The Five Obstructions Review
“The Perfect Human”. You can imagine why Jørgen Leth’s short film would be so appealing to Lars von Trier even from the title alone. A perfect little film with a title like that would surely represent a challenge to Lars von Trier, who has, since the glossy stylings of his early films, Europa and The Element of Crime, sought to systematically strip his work of anything resembling professionalism, perfectionism, and in the process show human beings – and indeed the director himself - to be very flawed creatures indeed. “The Perfect Human”? Surely such a thing cannot exist.
Well, that indeed seems to be the point made in Jørgen Leth’s 1967 film starring Claus Nissen and Majken Algren Nielsen, the title of course being loaded with not a little irony. The perfect man and the perfect woman are perfect as long as they remain utterly detached from reality, living in a completely blank space with no-one and nothing else around, able to revel in their own wonderfulness. Try putting the perfect man and the perfect woman together however and you can be sure that things will not be quite so perfect.
The film has however long fascinated Lars von Trier, to the extent that he felt that it was time for it to be updated, deconstructed, reworked, reconsidered – and who better to do that than the original director Jørgen Leth himself. As an experiment, he proposes to the director that, in the manner in which he makes his own films, The Perfect Human should be remade with certain artistic restrictions and remade five times - each under a different set of “obstructions”. The first, for example is to be made with no single edit longer than 12 frames, must be made in Cuba, without a set, and must actually answer the questions posed in the original film. In another obstruction, the film The Perfect Human is to be remade as a cartoon.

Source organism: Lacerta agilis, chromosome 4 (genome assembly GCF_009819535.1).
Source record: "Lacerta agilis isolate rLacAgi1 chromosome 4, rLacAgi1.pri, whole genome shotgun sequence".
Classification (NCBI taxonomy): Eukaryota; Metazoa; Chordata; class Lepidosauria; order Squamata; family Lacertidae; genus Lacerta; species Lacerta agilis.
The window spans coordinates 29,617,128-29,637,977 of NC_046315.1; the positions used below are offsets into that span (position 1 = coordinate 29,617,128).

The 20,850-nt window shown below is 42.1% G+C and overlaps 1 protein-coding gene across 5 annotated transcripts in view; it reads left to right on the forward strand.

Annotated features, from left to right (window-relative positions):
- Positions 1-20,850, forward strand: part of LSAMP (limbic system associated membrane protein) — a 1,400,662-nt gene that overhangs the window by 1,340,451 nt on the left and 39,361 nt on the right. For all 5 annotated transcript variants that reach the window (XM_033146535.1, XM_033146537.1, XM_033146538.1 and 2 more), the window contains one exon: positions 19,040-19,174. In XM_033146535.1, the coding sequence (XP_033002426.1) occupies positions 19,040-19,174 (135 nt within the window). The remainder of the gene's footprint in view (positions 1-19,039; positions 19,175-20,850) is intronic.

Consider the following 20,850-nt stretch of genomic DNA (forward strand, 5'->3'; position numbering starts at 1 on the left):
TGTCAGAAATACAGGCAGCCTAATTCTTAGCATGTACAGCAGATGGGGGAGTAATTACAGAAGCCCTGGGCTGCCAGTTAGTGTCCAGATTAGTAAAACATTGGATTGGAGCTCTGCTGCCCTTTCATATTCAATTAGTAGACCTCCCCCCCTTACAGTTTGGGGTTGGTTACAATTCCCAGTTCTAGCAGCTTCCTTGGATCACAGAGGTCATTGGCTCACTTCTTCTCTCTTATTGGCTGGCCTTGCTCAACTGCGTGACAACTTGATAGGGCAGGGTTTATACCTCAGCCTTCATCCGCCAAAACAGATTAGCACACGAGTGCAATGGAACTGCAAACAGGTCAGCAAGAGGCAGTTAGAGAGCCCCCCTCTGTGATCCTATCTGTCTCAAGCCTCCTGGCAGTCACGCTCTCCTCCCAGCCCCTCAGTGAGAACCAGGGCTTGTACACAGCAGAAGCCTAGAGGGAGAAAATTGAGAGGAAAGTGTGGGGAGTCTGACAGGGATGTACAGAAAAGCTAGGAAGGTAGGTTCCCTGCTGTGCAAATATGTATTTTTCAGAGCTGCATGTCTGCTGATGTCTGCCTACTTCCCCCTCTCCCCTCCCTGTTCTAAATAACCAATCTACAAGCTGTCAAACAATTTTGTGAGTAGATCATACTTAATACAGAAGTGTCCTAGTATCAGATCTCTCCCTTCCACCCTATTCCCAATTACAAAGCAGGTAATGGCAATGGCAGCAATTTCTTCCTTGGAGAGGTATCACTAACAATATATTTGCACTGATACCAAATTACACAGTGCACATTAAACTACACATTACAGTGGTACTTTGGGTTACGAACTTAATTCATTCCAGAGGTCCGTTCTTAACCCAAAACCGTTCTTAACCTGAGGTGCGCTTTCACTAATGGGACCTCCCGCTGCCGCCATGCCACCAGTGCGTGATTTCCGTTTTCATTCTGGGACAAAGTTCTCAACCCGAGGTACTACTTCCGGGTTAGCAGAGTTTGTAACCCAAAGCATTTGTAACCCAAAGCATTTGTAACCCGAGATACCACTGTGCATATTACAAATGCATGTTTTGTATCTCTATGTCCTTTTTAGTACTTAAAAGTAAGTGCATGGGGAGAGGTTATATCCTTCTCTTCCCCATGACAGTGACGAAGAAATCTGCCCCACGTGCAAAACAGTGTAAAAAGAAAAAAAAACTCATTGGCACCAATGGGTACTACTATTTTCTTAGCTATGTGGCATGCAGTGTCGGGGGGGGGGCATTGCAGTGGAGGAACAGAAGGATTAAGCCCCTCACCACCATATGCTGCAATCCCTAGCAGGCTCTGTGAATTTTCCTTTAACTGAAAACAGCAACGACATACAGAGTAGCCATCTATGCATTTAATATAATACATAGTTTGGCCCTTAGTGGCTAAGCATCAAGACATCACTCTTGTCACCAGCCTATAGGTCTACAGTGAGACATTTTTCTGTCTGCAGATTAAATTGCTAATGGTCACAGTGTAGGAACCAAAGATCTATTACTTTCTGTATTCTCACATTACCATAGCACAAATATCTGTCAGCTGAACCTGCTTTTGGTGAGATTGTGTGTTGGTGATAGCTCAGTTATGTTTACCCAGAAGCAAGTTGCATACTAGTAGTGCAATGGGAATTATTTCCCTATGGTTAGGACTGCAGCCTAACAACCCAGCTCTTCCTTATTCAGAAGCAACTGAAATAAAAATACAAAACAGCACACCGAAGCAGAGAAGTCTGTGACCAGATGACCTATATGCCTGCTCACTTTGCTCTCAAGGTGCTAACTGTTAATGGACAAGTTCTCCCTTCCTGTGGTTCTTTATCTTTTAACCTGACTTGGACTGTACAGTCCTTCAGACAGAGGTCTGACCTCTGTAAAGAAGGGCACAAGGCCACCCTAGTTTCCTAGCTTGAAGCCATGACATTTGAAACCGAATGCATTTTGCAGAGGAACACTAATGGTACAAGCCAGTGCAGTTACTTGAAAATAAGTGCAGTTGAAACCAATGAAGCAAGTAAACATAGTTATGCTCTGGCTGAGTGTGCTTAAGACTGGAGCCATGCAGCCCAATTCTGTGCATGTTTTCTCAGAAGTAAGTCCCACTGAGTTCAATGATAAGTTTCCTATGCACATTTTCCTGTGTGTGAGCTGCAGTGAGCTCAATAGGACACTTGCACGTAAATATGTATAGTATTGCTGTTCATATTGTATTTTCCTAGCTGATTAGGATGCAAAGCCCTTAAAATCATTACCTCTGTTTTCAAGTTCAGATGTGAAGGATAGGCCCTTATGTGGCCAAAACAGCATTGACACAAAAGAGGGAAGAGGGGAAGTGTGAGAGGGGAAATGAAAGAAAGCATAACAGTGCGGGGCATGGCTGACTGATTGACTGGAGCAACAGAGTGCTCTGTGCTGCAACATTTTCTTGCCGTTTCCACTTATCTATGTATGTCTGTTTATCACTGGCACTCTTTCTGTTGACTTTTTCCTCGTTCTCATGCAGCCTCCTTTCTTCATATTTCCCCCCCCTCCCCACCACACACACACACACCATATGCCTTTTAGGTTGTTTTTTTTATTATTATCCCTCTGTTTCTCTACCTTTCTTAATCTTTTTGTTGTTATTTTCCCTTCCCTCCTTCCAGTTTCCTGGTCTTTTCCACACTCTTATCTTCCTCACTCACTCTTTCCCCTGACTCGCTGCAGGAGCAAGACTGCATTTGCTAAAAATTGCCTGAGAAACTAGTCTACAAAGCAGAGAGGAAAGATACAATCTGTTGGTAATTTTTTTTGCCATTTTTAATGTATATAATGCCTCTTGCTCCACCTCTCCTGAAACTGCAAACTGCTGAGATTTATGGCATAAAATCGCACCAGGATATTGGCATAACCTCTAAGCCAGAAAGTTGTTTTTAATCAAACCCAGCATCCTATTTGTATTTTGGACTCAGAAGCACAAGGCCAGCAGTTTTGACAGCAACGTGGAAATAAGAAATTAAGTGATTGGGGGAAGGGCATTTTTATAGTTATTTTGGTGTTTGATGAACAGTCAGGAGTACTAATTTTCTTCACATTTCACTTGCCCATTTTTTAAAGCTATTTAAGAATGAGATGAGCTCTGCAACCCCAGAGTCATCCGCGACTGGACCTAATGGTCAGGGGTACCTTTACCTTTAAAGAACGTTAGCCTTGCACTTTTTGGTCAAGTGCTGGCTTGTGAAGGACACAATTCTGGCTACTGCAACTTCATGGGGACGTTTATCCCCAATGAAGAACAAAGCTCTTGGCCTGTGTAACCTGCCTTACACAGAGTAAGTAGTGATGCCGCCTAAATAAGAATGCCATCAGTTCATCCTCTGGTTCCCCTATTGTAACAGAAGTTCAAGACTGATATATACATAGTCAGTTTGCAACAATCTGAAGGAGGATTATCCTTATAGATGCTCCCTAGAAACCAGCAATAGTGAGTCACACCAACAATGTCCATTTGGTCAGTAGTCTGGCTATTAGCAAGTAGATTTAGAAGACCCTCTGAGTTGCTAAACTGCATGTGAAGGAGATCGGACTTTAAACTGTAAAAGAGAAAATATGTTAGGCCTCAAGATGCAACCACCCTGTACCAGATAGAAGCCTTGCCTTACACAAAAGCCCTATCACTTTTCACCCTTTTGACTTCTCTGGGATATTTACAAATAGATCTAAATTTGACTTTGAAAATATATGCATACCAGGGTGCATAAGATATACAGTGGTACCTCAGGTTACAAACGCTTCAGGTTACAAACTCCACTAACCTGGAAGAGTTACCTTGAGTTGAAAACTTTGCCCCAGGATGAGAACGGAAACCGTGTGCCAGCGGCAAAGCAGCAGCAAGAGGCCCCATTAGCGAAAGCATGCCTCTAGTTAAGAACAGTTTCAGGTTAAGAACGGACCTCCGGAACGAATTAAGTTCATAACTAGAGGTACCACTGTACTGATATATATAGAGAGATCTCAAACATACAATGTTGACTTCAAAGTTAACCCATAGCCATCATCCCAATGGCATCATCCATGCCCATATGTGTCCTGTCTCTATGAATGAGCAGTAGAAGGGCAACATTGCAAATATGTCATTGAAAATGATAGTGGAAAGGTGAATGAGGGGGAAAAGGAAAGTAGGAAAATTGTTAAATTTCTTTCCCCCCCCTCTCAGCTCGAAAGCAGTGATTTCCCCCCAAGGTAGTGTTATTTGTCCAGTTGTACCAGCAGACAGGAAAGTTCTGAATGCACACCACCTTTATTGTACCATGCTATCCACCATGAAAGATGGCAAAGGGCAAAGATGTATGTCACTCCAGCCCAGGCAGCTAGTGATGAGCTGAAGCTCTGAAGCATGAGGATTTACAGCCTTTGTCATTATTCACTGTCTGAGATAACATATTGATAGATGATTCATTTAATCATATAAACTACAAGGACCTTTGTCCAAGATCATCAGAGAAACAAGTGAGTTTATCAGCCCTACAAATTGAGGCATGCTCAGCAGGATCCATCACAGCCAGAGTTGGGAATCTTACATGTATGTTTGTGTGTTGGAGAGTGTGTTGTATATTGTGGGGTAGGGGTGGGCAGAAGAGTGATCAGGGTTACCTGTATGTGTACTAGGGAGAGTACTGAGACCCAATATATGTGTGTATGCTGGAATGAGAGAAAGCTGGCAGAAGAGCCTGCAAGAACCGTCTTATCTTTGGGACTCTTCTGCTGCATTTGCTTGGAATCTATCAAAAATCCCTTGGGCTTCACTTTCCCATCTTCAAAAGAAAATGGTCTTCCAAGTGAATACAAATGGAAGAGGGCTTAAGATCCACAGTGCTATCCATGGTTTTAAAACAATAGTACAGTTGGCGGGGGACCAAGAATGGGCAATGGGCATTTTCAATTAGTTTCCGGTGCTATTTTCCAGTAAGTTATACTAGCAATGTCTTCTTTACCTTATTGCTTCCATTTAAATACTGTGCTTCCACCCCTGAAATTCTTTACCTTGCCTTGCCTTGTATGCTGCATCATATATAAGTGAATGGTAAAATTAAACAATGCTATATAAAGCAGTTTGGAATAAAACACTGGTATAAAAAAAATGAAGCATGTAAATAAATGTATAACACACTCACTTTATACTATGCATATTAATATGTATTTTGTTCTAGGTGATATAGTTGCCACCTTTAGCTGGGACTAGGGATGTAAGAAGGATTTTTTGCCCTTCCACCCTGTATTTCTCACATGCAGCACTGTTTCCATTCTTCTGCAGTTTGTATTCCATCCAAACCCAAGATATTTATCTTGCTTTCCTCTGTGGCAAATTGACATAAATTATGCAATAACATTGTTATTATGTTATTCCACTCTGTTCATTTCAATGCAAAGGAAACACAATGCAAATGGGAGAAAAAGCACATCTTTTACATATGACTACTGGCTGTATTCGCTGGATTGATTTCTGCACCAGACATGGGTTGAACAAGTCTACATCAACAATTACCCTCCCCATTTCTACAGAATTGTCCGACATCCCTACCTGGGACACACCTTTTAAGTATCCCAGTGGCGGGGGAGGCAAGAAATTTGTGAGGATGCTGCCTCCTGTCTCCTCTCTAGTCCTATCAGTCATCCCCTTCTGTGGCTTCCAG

The restrictions placed before the filmmaker seem to be fairly random, but there is a method to Lars von Trier’s madness and certainly a purpose. The obstructions are often random, but do usually come about from weaknesses that Trier identifies in Jørgen Leth himself during their little conversations when they meet up again at regular intervals to review how well he has met the latest challenge and plan the next. The fact that Leth likes Havana cigars leads one obstruction to be filmed in Cuba, and despite his hatred for cartoons (Trier professes a loathing for them as well), he is forced to make his film into one. The purpose is not necessarily to make a better film, not to make a more “perfect” film, not even to make a good film – for Trier, the uglier the film is the better. Leth however, is reluctant to let go of that control which restricts and inhibits what he can achieve. He is too much of an artist and a perfectionist to relinquish complete control of his work, particularly on his work’s aesthetic sensibility, but he is also too much of an artist and a perfectionist not to rise to the challenge Lars von Trier presents through his obstructions.